“He’s the man from the park,” Ashley told Logan finally. “The one who made the pick-up.”
“Which clinches it,” Logan said. “You gave Colby the disc, and the shooter stole the disc off him. So the Client didn’t get his disc, which would be bad enough, except that maybe he also thinks that he’s been sold out by the very person he put on the job. Because how else would Northrop’s people have known to be there?”
“Last night, you guessed that the Client’s organization was compromised,” Ashley reminded him.
“Yeah, but he doesn’t necessarily know it,” he reminded her. “That’s kind of the point of these things. So you’re the logical suspect. Which is probably why we haven’t been paid.”
“The chase the night before,” Ashley said.
“If they know about it, it’s probably raised their suspicions rather than lessened them.”
Logan’s words quashed the faint hope of easy exoneration she’d started to feel—but she wasn’t just going to accept that. “What do you mean?”
“Well, they’d know that the job went bad—but not how it ended,” Logan said. “For all they know, Northrop’s people caught you and forced you to go to the park and hand the disc over to the Client’s rep while they followed along.”
“But wouldn’t it have been a lot simpler for them to just take the disc from me when they got to me?” Ashley asked. “Instead of that whole ambush plan?”
“Of course,” Logan allowed. “But they may have had other reasons for doing what they did. It’s definitely a possibility the Client’s going to consider, especially after their operation’s been botched and their personnel killed. And, if he does have a traitor among his people, they’re likely to play up the idea that you’re the one at fault for how everything’s gone.”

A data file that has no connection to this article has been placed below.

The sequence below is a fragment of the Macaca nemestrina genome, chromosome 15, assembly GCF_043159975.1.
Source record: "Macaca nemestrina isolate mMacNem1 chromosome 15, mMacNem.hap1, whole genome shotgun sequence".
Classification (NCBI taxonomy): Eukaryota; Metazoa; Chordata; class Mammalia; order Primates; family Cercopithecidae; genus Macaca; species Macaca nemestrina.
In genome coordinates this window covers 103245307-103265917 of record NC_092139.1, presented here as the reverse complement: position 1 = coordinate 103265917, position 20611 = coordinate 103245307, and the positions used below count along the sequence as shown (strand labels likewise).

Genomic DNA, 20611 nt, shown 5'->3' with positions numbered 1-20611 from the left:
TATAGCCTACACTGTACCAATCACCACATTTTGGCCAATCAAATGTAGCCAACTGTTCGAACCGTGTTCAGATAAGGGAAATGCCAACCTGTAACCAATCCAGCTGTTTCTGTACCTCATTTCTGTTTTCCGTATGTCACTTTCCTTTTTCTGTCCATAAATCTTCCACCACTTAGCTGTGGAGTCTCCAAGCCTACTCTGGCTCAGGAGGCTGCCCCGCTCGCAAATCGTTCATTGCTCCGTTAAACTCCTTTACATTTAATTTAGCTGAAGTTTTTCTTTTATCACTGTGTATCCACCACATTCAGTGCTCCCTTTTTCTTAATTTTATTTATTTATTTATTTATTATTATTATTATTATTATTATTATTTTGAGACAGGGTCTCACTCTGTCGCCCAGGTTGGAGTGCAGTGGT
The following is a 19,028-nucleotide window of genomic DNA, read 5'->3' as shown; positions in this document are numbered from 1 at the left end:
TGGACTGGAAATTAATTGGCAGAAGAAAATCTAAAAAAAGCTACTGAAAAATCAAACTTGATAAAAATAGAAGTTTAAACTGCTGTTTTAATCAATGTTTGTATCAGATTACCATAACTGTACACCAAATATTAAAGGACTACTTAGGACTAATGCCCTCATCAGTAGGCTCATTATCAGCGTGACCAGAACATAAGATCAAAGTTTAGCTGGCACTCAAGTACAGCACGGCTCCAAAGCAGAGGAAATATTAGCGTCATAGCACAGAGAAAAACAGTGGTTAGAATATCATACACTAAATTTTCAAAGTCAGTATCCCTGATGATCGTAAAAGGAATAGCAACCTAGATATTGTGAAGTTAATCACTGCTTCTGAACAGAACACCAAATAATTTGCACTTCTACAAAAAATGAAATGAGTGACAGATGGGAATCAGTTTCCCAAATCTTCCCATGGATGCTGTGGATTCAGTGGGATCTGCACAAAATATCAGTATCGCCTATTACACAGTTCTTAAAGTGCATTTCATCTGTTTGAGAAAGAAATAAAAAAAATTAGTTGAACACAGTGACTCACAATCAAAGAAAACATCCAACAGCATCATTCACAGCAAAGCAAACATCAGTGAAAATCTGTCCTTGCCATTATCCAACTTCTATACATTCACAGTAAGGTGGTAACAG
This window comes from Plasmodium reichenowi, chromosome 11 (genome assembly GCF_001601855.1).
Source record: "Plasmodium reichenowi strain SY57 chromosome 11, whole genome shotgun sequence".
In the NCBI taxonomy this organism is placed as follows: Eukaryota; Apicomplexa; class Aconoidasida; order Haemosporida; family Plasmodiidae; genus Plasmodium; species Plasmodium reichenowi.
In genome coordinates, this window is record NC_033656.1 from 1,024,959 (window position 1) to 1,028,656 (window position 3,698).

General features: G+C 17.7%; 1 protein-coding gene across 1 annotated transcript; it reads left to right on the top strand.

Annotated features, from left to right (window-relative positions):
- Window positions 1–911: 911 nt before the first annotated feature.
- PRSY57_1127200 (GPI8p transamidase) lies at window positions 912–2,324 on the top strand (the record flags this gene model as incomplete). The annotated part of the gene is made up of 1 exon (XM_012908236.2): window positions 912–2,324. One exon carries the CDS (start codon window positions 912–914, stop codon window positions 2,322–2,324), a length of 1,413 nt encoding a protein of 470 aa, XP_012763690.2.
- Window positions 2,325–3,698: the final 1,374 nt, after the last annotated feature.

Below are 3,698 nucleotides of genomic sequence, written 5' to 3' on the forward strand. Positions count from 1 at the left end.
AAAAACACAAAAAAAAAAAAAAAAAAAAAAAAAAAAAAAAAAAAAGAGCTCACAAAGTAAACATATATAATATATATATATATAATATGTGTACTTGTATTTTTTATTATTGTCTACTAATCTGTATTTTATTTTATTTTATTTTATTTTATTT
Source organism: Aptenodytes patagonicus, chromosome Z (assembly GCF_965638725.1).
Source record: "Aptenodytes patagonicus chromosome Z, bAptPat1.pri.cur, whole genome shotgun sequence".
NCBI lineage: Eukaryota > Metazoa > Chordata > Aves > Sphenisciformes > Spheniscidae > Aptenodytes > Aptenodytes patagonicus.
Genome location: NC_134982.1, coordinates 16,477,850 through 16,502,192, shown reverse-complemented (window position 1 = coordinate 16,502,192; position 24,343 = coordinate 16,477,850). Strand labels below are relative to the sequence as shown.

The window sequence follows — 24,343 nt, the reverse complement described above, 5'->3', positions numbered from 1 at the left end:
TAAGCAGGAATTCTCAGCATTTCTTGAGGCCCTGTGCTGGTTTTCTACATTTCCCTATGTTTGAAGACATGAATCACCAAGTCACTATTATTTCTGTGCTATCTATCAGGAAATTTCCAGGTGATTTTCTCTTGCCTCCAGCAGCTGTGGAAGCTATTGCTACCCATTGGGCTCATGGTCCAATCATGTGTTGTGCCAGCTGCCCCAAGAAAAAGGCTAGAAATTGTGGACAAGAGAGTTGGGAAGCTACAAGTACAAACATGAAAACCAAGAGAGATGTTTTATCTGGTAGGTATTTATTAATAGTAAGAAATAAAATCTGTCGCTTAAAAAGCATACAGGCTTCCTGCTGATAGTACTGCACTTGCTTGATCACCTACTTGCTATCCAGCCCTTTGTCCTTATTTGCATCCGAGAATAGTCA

Ashley thought again of Logan’s suspicion that she hadn’t just been pulled into a mere job, but the middle of an ongoing war. And that, with Colby dead and the disc he was supposed to pick up missing and presumably stolen, the Client probably would not stop at withholding the payment.
They’d made clear there would be unpleasant consequences to her not taking their job offer. For stabbing them in the back after taking their money? Getting one of their people killed? Whatever they had in mind, it was bound to be much, much worse, and not long in coming. Because unlike Northrop’s people, who hadn’t yet shown that they knew who she was, the Client’s people did know. They also knew how to get to her; they proved that much when they recruited her for the job.
Ashley still didn’t think they knew about the safe house; they might not even have known about her collaboration with Logan. But they did know where she lived. Could they have—
“My apartment,” Ashley said.
Its security system had hidden cameras covering the living room, and each of the three bedrooms (or as she actually used them, her bedroom, her home office, her guest room), as well as the main corridor. She always activated it before leaving, and now that it was running she could access the computer controlling the setup remotely.
Ashley did that now on her cell, keying in the number and entering the code that let her access the command screen.
She checked the living room first. The door was closed, the room empty, but something was off, something she couldn’t put her finger on.
She switched from the cam covering the living room to the bedroom and saw two people standing in the middle of it.
“There’s someone there,” Logan said.
“And I recognize them,” Ashley said. “The Client’s people.”
The granite-faced man who met her at the back door of the Winchester, the blond woman who searched her for a weapon before she was permitted into their boss’ presence.
There was no one else with them, not even the building manager, though she didn’t think they’d broken in. Maybe they said they were government agents (they looked the part in their suits and dark glasses), made up something about an investigation to scare him out of hovering over them. Maybe flashed a piece of tin that looked like a badge.
The woman went over to a bureau and pulled open a drawer, then started going through its contents, while the man went over to her closet and started going through the clothes hanging inside, each going about their task as wordlessly as they had when she met with their boss.